KU News Service

Professor researching how English teachers are educated

Fri, 04/11/2014

LAWRENCE — A University of Kansas education professor is co-authoring the first study in nearly 20 years of how America’s English teachers are educated. The study will gauge how institutions across the country prepare English teachers, when and how they address certain topics, where in the university the programs fall and how local and state influences affect the programs.

Heidi Hallman, associate professor of curriculum and teaching, was part of a team that surveyed more than 250 public and private colleges and universities across the nation to learn more about how they prepare English teachers. They are using a grant from the National Council of Teachers of English to analyze the findings. The authors will present their research at the American Educational Research Association Conference this month.

The survey is the first since 1995 to address how English teachers are educated. Since then much has changed in the educational landscape.

“We want to find out where teachers learn about certain topics,” Hallman said. “Is it in the methods class? Is it out in the field with their mentors? This could give new insight to where the knowledge is initiated. We hope some of the trends we find could be used as a prototype by other subject areas.”

The survey respondents answered general questions about what is being taught in the methods classroom, how the courses fit in with larger programs in English and education, and how teacher candidates are prepared to teach in each program. The researchers also are analyzing syllabi for courses to determine how the topics are addressed.

When the last survey was conducted in 1995, the default setting for English teacher preparation was a baccalaureate program resulting in a degree and certification. While that is still the primary structure, it is far from the only one, as many programs have either a post-baccalaureate, master’s or alternative programs. Only 25 percent of programs have only one program leading to certification, the authors noted.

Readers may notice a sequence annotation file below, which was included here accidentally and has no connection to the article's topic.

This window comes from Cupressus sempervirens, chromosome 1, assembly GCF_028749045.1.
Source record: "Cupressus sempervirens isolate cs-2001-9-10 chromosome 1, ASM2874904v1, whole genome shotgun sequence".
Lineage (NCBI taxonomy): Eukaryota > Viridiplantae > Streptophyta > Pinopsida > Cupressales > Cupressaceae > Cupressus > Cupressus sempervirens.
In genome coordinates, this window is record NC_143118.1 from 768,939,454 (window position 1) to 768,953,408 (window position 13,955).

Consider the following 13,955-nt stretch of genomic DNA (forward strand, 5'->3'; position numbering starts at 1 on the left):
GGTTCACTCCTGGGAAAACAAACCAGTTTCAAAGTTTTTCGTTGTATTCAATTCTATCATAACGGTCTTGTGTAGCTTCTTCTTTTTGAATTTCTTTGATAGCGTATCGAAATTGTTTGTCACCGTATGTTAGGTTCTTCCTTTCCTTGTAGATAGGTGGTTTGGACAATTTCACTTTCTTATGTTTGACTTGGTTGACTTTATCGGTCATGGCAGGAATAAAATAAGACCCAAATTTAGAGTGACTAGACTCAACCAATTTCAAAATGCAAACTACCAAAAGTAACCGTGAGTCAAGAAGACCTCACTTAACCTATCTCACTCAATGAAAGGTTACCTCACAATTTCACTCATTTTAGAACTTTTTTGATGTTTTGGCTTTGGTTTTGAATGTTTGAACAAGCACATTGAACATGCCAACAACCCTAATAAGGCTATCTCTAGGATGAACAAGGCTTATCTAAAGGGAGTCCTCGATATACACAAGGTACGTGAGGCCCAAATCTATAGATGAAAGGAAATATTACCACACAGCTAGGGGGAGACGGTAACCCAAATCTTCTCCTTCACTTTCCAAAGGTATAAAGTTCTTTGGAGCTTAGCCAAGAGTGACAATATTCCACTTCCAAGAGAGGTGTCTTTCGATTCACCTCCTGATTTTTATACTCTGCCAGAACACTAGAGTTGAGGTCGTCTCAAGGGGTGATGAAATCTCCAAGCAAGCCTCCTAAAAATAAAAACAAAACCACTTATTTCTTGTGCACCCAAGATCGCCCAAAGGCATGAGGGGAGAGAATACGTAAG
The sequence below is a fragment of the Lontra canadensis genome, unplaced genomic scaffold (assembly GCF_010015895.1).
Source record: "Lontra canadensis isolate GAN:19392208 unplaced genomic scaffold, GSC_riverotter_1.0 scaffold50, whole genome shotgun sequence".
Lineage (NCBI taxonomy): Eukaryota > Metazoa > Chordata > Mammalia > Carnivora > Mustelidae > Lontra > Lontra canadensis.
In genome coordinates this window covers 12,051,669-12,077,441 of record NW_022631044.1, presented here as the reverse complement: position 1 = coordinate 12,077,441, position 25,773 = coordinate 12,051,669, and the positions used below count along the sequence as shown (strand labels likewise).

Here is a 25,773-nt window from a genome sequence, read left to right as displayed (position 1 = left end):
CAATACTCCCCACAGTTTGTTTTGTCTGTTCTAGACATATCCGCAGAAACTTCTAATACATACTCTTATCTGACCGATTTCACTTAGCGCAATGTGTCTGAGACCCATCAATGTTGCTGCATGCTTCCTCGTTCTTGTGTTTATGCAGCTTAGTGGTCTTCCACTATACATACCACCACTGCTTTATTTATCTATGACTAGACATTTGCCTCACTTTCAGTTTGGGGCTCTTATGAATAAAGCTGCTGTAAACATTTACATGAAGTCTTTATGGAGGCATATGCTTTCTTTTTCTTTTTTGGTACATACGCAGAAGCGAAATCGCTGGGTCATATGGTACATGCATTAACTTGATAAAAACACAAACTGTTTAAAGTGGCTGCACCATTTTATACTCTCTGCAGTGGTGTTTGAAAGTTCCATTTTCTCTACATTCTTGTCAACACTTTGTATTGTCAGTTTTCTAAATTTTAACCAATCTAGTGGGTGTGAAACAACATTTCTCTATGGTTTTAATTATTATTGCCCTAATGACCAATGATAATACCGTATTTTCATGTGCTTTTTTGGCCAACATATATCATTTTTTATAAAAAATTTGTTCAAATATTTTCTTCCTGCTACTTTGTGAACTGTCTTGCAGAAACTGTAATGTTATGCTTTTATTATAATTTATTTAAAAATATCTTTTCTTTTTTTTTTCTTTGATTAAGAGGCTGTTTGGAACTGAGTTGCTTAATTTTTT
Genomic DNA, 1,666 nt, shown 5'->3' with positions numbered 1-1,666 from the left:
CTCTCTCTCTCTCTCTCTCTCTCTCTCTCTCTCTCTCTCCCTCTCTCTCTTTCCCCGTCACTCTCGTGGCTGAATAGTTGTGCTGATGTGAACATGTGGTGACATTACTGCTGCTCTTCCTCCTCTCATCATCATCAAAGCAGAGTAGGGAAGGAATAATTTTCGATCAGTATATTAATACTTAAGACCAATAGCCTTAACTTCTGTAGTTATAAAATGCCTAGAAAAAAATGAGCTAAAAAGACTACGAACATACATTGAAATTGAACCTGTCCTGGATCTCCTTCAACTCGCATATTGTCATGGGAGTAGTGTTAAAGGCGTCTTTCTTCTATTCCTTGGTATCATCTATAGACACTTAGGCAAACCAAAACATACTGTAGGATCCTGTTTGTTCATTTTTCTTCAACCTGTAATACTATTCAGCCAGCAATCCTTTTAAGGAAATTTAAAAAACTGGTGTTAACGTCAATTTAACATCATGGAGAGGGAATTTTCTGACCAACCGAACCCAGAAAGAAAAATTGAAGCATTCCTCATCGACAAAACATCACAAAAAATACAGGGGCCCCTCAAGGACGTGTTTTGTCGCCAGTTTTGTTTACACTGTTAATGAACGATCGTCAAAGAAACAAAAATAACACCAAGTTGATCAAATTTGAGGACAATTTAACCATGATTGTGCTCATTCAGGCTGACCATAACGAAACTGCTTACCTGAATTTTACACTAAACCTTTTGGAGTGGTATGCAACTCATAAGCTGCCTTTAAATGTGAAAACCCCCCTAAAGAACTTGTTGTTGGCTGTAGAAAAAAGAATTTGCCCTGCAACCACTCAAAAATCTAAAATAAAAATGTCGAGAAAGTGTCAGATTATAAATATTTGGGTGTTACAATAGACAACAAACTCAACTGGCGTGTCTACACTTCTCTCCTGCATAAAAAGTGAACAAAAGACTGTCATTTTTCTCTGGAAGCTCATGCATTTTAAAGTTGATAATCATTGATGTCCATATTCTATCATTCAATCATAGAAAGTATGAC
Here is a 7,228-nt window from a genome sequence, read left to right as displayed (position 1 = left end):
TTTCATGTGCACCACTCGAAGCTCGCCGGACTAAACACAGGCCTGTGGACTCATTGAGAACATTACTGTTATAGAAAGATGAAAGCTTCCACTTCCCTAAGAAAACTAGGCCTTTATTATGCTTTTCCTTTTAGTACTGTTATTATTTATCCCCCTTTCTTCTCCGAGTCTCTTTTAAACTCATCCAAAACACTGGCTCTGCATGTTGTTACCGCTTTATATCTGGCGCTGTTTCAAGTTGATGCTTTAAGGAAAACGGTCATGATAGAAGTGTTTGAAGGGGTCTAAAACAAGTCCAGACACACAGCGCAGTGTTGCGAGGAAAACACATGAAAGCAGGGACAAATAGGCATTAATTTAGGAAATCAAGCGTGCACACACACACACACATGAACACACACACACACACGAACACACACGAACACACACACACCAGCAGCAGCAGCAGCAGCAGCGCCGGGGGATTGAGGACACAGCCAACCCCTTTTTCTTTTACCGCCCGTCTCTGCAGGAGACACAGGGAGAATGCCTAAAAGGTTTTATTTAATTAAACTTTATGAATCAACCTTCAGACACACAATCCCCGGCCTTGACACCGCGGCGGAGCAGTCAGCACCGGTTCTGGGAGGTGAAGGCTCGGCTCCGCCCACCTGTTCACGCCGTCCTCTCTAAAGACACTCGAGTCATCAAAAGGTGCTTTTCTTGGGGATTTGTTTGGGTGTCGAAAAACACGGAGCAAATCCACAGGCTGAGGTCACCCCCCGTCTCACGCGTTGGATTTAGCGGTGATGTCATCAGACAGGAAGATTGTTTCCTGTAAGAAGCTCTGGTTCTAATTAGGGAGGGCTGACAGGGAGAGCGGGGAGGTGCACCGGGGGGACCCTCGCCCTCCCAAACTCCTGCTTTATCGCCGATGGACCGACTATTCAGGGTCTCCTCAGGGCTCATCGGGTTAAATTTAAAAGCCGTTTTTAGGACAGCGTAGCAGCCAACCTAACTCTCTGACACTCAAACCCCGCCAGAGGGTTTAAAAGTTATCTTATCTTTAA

Hallman and her colleagues will also address whether changing demographics in the education landscape have influenced English teacher preparation. For example, they will seek out whether programs are incorporating English language-learner preparation in their programs, and if so, which types of institutions include it.

The authors also asked respondents where their respective programs are housed. Some are within schools of education; others are in English departments or other areas.

Respondents were asked what sort of changes they’ve seen in their programs over the years and how they’ve responded. The surveyors hope get a picture of what led to the changes, be it university policy, state legislation or other factors, and whether certain types of institutions have adapted to change better than others. Teacher preparation also takes place largely outside of a classroom. Survey respondents were asked how much time their candidates spend student teaching or working in the field in other ways. Requirements vary widely from state to state and institution to institution, thus leading the researchers to attempt to gain a better understanding of differences among programs.